Bills could energize Deepwater project

Mon, 06/15/2009 - 4:15am

06/13/09 - Two bills critical to the development of wind farms off Block Island unanimously cleared legislative committees Wednesday afternoon.

The House and Senate bills would essentially require National Grid, the state’s largest electric distribution company, to purchase electricity from wind farm developer Deepwater Wind. The bills would create a guaranteed market for Deepwater’s electricity and help the private company secure funding to complete its two planned farms. One farm, with five to eight turbines, is proposed for three miles off the southeast coast of Block Island. The other, with about 100 turbines, would sit about 15 miles to the east.

The bills now head to the Senate and House. The House scheduled a vote on the bill for Tuesday. The Senate is likely to vote on the bill later in the week, a spokesman said Thursday.

A spokeswoman for Republican Gov. Donald Carcieri said he was pleased with the Senate bill and hoped to work with the House to amend its bill. Last year, he vetoed similar legislation, saying a provision that allowed National Grid to collect a 3 percent “bonus” on renewable energy it purchased amounted to an underserved perk. This year’s Senate bill, Kempe said, provides new protections for National Grid customers and offers more guidance for the Public Utilities Commission, which will oversee the incentive.

Deepwater officials said Wednesday that they were confident this year’s bills have a better shot at becoming law. The Senate bill lowers the bonus to 2.75 percent, while the House bill keeps it at 3 percent. The bills also have the support of the Senate president and the House majority leader.

“The support for this bill is now nearly universal; it’s got the environmental community, it’s got the labor [unions], it’s got the utility, it’s got the developer,” Deepwater Managing Director Jim Lanard said after the Senate hearing. “As a result we’re optimistic the governor will give it a fair read.”

The company is pushing to bring the smaller farm near Block Island online by late 2011. If successful, it would be the first offshore wind farm off the United States coast. Lanard declined to speculate about what would happen if the Legislature fails to enact the bills by the time it wraps up its session in a few weeks.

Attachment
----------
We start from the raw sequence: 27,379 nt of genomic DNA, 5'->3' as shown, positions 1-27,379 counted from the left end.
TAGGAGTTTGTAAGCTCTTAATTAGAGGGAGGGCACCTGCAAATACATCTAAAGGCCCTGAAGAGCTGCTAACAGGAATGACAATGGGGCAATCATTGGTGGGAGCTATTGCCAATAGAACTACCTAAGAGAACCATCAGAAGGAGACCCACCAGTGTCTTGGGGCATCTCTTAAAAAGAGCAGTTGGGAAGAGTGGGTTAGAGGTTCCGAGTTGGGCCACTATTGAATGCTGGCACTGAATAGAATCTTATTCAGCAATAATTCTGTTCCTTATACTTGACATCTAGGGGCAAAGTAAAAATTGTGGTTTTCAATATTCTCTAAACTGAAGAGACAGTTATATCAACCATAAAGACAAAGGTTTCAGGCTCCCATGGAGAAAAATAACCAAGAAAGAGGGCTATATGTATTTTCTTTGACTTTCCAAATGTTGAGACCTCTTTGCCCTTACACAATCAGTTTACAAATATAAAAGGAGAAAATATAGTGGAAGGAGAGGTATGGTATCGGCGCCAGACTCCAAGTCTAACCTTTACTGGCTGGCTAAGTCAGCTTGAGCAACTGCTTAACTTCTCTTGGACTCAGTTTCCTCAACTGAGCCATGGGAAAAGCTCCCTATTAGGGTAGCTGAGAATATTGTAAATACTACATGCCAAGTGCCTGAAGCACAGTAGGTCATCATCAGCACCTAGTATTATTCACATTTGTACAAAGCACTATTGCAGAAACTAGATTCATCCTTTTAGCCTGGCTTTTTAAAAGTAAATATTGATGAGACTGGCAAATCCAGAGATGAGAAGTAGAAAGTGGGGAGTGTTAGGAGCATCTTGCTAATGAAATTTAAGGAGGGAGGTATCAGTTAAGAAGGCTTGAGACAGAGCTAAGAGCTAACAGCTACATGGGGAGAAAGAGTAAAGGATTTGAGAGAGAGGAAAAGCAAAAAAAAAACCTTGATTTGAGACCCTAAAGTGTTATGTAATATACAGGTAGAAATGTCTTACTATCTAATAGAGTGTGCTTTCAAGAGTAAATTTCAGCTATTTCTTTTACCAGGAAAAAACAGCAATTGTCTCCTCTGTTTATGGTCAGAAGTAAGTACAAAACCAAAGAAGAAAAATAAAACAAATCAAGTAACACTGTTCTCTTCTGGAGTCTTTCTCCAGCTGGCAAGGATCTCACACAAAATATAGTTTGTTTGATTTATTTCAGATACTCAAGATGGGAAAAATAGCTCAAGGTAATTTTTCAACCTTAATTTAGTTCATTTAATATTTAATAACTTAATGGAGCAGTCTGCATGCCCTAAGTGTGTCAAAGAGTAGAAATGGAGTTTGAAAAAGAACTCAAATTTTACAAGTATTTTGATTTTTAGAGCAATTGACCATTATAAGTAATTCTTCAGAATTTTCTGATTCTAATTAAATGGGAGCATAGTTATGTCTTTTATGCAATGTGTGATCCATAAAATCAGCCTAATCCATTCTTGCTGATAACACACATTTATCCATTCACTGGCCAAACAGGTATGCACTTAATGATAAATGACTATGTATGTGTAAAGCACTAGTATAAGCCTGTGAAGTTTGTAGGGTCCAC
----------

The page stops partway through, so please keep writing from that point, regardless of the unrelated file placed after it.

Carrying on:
“That’s a big hypothetical that we don’t even want to think about right now,” he said after the hearing, declining to say outright if the projects hinged on the passage of the bills.

Lanard told senators though that the company needed the legislation passed soon in order to take advantage of an opening in the production schedule of a turbine manufacturer. The manufacturer, Lanard said, needs to know by January whether the project is a go.

Along with Deepwater and National Grid officials, about a half-dozen groups turned out at the Statehouse for the Senate Committee on Environment and Agriculture hearing to testify in support of the bill. And Deepwater lobbyist Robert Goldberg kept an eye on the scene from his seat in the corner.

Jerry Elmer of the Conservation Law Foundation told the committee the wind farm was important for the environment. And labor union leaders — lured by the promise of jobs at Deepwater’s proposed plant in North Kingstown — threw their weight behind the legislation. But senators decided they needed to hear from only Elmer, Deepwater and National Grid before sending the bill to the Senate floor.

However, if the hearings were any indication, Deepwater and National Grid will face tough questions about a provision that rewards National Grid for purchasing renewable electricity at higher rates than electricity produced from traditional sources such as coal plants.

Under the Senate bill, National Grid would be able to collect an aggregate amount from its roughly 475,000 Rhode Island customers equal to 2.75 percent of its “commercially reasonable” contract with Deepwater. The state Public Utilities Commission would approve any contracts after a hearing process.